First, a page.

All of this is just to say that if you hope to be successful, you will end up writing hundreds of posts per year at minimum.  If you are writing about something you enjoy and love to write about and discuss, it should be no problem; I personally enjoy talking about money, investing, and finance, and so The Amateur Financier keeps humming along.  If I was trying to write about something I didn’t really care for, say sports (what can I say; I’m a nerd at heart), I probably would have called it quits years ago.  Find a topic that you enjoy and you can blog about it forever.  (If you are hoping to make money at it, you probably want to make sure it has some wider popular appeal as well; if only you, and maybe your mom, are interested in reading your blog’s topic, you’ll have even more trouble than normal turning it into a profitable enterprise).

3) You’ll have to ensure that you enjoy writing (as you’ll be doing a LOT of it): Regardless of what topic you decide to write about, one thing you will need to enjoy doing is an incredible amount of writing.  Even if you don’t publish a post each day, you’ll still need to write regularly in order to keep the posts flowing.  To help put things in perspective, I’ve written over 500 blog posts, which clock in at about 1000 words per post (possibly more; I tend to be rather verbose), for a total of 500,000 words written. (And that’s just the posts themselves; it doesn’t count responses to comments or comments on other blogs, which I’ll get into in my next point.)  For comparison, that is a higher word count than the first four Harry Potter books combined.  And I’m nothing compared to the more prolific bloggers out there.  If you don’t like writing, and writing a lot, stay away from blogging.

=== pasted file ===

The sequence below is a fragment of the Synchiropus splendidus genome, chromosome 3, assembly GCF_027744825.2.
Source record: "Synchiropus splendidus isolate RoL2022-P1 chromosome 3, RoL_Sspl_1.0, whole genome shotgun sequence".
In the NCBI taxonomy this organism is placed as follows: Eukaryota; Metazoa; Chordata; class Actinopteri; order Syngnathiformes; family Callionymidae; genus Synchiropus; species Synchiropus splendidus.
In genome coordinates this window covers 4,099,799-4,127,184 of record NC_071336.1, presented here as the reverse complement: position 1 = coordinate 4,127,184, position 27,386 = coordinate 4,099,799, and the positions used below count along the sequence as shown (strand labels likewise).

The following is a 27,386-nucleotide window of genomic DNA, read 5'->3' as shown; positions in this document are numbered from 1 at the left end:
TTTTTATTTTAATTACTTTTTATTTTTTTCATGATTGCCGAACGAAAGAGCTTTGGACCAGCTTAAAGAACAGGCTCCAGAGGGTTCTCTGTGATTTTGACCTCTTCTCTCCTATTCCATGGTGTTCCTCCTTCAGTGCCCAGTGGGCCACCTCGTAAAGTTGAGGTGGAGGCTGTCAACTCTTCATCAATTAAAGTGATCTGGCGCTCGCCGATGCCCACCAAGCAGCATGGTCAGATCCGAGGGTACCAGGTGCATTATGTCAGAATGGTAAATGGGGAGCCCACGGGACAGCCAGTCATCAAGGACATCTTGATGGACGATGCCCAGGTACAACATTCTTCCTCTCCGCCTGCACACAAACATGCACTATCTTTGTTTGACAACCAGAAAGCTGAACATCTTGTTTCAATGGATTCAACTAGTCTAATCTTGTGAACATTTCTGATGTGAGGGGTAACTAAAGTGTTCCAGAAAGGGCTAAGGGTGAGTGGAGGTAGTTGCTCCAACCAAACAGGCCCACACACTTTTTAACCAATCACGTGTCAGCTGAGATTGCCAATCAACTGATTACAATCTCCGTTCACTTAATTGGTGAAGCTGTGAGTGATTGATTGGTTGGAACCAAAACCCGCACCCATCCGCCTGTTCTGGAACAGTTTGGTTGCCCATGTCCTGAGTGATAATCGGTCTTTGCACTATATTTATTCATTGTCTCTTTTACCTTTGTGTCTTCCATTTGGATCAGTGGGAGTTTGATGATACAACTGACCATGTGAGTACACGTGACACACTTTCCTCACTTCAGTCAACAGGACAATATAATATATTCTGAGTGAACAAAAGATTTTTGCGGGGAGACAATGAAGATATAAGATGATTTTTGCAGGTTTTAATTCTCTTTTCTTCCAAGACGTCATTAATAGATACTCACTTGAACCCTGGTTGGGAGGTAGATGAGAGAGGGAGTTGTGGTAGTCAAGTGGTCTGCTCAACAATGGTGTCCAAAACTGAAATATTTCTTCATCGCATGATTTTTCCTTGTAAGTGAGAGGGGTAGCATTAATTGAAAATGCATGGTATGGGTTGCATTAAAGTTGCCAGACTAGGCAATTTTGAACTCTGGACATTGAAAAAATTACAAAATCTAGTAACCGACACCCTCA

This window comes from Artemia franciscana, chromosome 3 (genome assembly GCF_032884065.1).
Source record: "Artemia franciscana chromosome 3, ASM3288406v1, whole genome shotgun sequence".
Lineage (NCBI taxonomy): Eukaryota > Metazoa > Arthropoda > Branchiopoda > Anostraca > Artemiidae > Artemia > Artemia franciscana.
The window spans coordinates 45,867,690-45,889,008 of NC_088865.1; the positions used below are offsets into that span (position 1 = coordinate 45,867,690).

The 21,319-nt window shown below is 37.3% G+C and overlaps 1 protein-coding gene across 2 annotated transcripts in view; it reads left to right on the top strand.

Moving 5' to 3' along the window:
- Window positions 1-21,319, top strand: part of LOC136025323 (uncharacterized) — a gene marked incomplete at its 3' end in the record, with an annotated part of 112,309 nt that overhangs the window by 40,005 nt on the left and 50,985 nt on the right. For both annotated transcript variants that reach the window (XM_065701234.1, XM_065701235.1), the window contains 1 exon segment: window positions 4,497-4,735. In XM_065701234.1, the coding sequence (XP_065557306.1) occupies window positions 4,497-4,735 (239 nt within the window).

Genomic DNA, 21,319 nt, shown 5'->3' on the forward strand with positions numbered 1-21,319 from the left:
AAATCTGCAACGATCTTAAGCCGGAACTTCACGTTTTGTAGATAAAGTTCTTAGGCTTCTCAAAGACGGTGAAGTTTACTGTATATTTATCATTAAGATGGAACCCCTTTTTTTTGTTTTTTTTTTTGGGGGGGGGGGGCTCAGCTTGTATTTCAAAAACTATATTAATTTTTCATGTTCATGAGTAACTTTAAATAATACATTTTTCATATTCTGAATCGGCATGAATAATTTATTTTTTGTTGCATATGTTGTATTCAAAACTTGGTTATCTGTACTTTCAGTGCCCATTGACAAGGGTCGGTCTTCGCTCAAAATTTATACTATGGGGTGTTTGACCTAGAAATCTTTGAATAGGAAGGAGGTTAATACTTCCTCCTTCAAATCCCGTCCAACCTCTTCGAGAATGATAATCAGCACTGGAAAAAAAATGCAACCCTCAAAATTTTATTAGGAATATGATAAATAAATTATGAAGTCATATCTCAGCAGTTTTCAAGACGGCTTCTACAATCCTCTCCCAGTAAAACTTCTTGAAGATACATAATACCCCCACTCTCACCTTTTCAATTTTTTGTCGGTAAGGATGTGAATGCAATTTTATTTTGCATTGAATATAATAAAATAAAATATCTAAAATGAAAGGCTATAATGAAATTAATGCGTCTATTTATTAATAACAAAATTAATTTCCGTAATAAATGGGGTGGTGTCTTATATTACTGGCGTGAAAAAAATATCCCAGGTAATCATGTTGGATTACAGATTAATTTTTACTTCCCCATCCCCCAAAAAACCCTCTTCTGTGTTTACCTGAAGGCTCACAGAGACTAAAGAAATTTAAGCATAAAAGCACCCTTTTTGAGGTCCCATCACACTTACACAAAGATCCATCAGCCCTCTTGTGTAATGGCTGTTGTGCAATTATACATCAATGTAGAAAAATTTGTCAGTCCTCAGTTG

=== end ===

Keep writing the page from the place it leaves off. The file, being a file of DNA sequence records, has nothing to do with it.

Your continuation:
That said, if you don’t like writing but still want to get in on the blogging band wagon, there are ways around the writing aspect of it.  With the availability and (relatively) low cost of audio visual equipment nowadays, you could fairly easily do a audio blog.  Or, if you are fairly photogenic and get a hold of a webcam, why not do a video blog?  (Or vlog, I guess they are also called, although that’s a bit too much abbreviation for my taste.)  Even if you want to stick with a traditional blog, there are options for you; I recently picked up some transcription software and a audio headset, and as soon as I get the hang of it, you might be reading a transcribed version of this web page.

4) You must be prepared to socialize (and socialize, and socialize): So, you started a blog, you’ve been publishing steadily, but you still aren’t getting much traffic.  Well, my friend, you’ve forgotten one of the most important steps in blogging success: socialization.  Yes, one of the best ways to get out the word about your new blog is to comment on other people’s blogs.  Find people who are blogging about the same sort of topics as you, and comment on their posts (and respond to comments on yours), share ideas with them, join any blogger organizations in your area of interest, even offer to guest write an article or two.  If you do all this, it will come back to you in the form of more traffic (and more profits) down the road.